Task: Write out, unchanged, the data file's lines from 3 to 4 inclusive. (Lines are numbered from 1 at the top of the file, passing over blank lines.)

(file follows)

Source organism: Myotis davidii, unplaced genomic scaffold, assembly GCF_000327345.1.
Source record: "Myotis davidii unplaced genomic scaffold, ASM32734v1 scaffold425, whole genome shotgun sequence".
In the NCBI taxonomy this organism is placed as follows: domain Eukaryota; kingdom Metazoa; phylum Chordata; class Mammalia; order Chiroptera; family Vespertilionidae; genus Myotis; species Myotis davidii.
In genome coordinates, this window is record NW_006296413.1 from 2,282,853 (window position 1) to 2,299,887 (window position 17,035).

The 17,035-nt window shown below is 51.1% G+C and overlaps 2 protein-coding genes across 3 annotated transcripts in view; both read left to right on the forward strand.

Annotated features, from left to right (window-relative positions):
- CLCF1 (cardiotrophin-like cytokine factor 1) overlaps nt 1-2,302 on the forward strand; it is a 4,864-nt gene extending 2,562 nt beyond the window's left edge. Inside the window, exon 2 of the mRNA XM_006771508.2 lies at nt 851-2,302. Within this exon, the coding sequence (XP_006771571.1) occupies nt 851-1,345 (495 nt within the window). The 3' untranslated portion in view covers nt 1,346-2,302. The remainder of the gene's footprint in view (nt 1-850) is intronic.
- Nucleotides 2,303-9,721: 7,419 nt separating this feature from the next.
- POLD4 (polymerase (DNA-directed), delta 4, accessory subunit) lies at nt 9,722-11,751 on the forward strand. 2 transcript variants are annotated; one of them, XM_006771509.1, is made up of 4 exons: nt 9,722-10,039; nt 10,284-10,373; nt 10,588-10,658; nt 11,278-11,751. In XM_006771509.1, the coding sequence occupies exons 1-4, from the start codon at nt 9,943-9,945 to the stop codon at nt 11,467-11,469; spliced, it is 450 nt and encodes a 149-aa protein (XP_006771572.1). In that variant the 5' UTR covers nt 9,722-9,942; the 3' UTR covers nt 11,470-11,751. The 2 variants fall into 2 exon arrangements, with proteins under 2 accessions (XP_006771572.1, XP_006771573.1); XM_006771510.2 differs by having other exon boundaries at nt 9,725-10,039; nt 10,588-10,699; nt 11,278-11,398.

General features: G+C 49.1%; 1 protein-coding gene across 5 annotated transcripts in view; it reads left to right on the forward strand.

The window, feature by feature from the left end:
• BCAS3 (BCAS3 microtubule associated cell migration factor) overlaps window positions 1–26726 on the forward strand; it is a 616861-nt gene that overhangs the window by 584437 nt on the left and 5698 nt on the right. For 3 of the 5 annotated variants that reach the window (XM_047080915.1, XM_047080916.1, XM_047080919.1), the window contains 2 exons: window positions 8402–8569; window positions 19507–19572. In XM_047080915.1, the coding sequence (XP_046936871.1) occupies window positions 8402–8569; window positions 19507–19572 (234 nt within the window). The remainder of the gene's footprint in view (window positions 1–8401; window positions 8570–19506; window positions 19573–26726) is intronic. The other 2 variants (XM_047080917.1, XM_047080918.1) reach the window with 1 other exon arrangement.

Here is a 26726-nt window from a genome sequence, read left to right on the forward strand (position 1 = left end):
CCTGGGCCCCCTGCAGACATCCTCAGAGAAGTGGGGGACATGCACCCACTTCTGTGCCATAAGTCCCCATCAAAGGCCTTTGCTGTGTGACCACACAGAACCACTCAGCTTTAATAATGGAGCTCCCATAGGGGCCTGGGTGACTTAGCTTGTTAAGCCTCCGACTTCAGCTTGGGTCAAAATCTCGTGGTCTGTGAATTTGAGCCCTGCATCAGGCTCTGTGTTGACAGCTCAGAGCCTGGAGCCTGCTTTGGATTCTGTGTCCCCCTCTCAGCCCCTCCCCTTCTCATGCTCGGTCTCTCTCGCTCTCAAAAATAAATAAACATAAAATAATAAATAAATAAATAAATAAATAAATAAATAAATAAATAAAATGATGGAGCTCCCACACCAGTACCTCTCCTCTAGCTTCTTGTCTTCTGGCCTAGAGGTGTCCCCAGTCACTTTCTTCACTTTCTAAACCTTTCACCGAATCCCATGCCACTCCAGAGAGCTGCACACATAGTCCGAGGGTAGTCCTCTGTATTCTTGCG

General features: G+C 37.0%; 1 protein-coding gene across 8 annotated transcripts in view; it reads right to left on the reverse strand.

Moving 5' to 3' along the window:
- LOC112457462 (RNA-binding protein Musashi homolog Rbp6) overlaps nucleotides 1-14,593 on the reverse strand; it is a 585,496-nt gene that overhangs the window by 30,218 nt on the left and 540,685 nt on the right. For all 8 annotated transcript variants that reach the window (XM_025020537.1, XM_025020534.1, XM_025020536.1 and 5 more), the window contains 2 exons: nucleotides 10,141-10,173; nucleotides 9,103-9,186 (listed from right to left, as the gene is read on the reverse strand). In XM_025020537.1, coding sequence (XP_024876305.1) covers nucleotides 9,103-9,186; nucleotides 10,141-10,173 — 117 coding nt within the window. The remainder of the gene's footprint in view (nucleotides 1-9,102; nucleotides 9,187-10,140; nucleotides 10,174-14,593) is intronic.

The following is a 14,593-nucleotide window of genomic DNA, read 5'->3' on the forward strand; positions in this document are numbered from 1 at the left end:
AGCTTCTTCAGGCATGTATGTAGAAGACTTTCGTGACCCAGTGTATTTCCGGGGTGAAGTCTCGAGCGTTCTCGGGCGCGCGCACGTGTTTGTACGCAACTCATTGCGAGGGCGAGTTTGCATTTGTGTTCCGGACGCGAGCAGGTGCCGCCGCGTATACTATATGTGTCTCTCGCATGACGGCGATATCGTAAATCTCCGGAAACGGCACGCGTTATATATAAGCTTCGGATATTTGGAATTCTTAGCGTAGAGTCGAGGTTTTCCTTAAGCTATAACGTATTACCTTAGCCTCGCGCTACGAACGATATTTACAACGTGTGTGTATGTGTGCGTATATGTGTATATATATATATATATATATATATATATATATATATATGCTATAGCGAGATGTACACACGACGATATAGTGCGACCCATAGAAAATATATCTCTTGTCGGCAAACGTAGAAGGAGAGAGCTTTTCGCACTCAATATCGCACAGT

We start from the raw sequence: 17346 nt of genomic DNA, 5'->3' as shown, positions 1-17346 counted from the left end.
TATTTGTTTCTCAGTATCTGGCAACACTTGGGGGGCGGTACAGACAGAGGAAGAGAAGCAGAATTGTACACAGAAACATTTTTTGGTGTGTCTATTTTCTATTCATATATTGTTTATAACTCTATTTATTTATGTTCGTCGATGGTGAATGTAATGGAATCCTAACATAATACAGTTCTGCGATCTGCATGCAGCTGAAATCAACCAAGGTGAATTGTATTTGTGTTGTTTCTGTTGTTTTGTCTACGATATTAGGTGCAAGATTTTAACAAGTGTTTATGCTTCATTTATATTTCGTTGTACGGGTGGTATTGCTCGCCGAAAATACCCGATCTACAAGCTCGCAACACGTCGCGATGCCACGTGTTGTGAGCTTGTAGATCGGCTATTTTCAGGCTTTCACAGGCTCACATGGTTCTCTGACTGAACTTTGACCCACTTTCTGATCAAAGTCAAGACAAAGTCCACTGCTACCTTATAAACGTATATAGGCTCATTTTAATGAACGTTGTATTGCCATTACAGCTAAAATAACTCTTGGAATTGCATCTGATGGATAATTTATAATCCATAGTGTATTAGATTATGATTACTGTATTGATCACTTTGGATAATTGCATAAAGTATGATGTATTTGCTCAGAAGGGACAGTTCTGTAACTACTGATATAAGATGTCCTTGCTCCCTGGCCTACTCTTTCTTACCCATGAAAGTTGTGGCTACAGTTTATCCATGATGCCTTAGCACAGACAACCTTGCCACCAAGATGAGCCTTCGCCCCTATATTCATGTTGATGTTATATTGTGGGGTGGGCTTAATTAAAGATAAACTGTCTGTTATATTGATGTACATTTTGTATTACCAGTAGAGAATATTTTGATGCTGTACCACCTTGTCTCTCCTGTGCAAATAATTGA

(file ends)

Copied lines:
In the NCBI taxonomy this organism is placed as follows: domain Eukaryota; kingdom Metazoa; phylum Chordata; class Mammalia; order Chiroptera; family Vespertilionidae; genus Myotis; species Myotis davidii.
In genome coordinates, this window is record NW_006296413.1 from 2,282,853 (window position 1) to 2,299,887 (window position 17,035).